A:  Get a foothold, identify an active real estate community of homes as a farm. Take a six-month snapshot of homes available listed and inspect those.  What is in-contract and 180 days sold?  Find an office agent that has a listing there.  Volunteer to run two weekends of open house.  Send a mailing campaign to invite people to the open house. Hand write an invitation to the immediate neighbors.   Develop a thick flyer to show your effort far and above the other local agents’ handouts. Buy 110-pound paper stock for 1st page of the flyer.  Next, 28 or 32-pound paper for remaining pages. Buy a tri-level clear plastic flier rack. Up front is the thick flier, next fliers on area info, schools, shopping etc. last and not least have pre-printed contracts (full price filled in) and all disclosures high-lighted printed on 28 or 32-pound stock. Snacks and bottled water for the open house and York Peppermint individual wrapped candies add a great finishing touch.  Collect as much information as you can and be sure to add those folks to your new database so that you can continually stay in touch.

Q:  Follow up is where a lot of agents fall short. Do you have any strategies for helping agents get over the fear of the phone and following up?

A:  I’m old school, so my first inclination is to say watch an old episode of Columbo. He was a master at follow up! Or just always look for something that is a fair trade item to get back in touch with all that you meet.  Example, you can offer entry to a drawing, local school information, a free survey, market analysis, home component content such as tips for their HVAC or even their home tech system.  Local restaurants and businesses can even supply you with coupons to send.  The key word is communication Share the item with an “As Promised” message which subliminally lets them know that you keep your promises

Q:  Any business planning tips that you think would be important to share?

A:  Schedule your prospecting and personal time off.  Early to bed and early am with some exercise, all in writing and in an obvious space for your and those that are part of your efforts to see what is on the menu for your shared success. I’ve also had great success with local small builders.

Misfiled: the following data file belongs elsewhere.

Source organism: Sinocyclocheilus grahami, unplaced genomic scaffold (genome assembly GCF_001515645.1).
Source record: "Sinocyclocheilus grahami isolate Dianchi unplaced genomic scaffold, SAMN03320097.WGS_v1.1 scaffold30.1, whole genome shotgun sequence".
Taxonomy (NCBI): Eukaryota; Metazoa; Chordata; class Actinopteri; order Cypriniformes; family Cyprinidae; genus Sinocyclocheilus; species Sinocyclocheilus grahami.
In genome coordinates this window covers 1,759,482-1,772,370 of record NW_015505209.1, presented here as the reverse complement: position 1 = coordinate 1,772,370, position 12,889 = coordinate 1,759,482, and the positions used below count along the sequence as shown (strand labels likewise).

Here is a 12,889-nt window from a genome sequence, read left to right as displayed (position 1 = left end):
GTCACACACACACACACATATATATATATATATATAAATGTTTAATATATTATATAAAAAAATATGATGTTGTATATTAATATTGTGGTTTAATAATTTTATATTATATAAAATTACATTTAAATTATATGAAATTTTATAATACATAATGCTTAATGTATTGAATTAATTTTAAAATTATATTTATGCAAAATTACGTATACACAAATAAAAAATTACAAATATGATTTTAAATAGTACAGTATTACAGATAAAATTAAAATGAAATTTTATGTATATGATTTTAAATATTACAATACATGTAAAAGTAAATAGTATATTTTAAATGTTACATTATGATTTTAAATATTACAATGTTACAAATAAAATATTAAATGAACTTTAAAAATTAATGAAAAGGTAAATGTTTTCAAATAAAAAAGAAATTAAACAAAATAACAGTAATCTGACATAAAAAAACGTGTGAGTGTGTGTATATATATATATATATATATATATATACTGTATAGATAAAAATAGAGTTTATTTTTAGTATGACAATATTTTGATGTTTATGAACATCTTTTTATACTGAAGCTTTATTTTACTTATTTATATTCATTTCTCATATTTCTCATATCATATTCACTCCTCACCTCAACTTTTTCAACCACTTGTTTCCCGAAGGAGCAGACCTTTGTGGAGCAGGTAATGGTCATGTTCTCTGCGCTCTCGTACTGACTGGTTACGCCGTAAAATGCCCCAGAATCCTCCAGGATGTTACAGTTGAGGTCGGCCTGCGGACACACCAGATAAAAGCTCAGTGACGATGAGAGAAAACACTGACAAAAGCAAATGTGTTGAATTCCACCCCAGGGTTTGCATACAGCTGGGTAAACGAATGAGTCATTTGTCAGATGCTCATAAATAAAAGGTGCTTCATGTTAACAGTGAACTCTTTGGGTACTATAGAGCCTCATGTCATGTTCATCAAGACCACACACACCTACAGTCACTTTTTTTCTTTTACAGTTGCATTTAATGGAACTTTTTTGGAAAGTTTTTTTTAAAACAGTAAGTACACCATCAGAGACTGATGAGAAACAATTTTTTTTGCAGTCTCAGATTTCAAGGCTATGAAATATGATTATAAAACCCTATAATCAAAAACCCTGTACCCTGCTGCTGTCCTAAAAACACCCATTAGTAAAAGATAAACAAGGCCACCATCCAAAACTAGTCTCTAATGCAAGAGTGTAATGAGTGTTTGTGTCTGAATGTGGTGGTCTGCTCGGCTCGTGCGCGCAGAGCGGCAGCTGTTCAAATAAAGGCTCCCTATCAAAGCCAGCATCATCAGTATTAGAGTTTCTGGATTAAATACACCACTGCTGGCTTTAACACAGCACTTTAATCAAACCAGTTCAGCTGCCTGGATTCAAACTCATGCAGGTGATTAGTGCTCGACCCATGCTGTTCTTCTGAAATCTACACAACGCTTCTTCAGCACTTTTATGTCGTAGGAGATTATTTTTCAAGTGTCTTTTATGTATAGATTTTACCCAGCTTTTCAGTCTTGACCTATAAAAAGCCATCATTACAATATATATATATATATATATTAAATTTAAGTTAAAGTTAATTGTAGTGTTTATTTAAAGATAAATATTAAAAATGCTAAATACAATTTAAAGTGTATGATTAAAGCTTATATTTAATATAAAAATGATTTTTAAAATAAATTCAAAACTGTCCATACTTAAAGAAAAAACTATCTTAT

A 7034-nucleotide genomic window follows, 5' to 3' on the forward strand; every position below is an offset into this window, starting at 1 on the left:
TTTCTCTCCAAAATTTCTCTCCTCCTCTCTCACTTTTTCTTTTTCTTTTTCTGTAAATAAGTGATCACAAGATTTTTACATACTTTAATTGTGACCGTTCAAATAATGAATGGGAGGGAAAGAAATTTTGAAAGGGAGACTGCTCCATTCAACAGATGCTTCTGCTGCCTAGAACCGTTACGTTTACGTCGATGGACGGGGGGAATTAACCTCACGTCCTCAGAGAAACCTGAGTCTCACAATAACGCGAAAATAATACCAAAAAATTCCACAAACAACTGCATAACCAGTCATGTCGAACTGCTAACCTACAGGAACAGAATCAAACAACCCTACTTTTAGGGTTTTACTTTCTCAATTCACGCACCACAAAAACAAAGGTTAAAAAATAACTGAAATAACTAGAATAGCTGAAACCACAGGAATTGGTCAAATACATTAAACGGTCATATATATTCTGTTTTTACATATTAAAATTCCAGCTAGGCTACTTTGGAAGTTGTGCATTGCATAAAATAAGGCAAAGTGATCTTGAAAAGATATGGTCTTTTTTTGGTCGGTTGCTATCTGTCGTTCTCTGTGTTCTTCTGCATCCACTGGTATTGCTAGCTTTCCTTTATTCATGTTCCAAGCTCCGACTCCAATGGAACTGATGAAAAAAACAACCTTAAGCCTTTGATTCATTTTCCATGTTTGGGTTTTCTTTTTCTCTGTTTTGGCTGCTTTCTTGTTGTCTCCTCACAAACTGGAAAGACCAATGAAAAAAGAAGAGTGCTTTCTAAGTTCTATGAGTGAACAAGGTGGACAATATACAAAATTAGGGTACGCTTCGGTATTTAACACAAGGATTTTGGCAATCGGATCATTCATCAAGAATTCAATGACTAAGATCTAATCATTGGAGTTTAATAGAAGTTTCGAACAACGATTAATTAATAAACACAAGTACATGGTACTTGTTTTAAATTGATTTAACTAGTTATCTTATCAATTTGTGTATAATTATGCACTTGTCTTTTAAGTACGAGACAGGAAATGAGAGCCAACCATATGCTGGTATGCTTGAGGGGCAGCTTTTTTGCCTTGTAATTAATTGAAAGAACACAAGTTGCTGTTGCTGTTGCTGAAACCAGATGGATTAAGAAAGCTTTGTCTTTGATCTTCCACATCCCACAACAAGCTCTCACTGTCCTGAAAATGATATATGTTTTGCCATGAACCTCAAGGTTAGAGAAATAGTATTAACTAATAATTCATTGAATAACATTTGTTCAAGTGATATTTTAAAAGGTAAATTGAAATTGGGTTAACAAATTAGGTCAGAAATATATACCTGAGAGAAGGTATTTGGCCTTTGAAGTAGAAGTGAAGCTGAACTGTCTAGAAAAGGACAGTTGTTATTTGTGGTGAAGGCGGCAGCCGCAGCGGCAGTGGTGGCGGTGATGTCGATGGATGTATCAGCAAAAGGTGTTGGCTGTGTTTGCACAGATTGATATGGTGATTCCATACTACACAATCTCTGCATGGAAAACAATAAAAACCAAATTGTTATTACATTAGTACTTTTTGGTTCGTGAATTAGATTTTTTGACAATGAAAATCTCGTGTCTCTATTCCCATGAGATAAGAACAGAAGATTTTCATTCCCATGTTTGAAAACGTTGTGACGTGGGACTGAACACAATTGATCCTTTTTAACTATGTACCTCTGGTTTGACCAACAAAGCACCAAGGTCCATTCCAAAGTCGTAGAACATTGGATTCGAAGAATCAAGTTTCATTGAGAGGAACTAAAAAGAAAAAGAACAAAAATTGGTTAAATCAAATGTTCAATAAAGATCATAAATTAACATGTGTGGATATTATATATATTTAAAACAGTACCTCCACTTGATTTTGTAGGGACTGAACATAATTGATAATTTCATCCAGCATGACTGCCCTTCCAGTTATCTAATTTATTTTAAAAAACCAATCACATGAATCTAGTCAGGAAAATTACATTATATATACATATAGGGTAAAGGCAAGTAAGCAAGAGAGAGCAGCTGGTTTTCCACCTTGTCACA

Q:  What are the top 5 tools or sites that you would recommend to new agents just starting to build their business and marketing platforms? 

A: Professional dress appropriate to climate, polished shoes, pressed clothing. Gals dress carefully look up Barnard University, a collegial fashion. Dress for success is a great primer. Equipment: Black or cordovan color, leather or vinyl letter or legal pad with pocket. Silver or chrome ballpoint pen, 25’ tape measure. Three-ring notebook with divides (three-hole punch). Dividers define priorities, year, month, at a glance, one-page worksheet for each day as a day planner. Next section seller leads, next section buyer registrations other sections to organize activities.  This book is your office. Two-hole punch and file folders with two dividers for your listings. Start a file on serious leads gives you an assumption to the listing.

Q:  Any last bits of advice for agents to take to heart?

A: This exciting and rewarding career is a practice so crush the fundamentals, own them. Invest in real estate to build your pension and retirement. You are ten years to a net worth of a million.

Q:  How can our reader’s best connect with you to share their success and referrals?

A:  Direct 941-724-0690, text to see if I can spare a conversation with you and give you the attention you need, e-mail an outline of questions you wish me to discuss with you. Leonard Giarrano, Associate Broker, RE/MAX Alliance Group, or email me at LVGiarrano@hotmail.com.

 

 

 

 

 

 

 

The Profitable Recruiter

Leave a Reply

Your email address will not be published. Required fields are marked *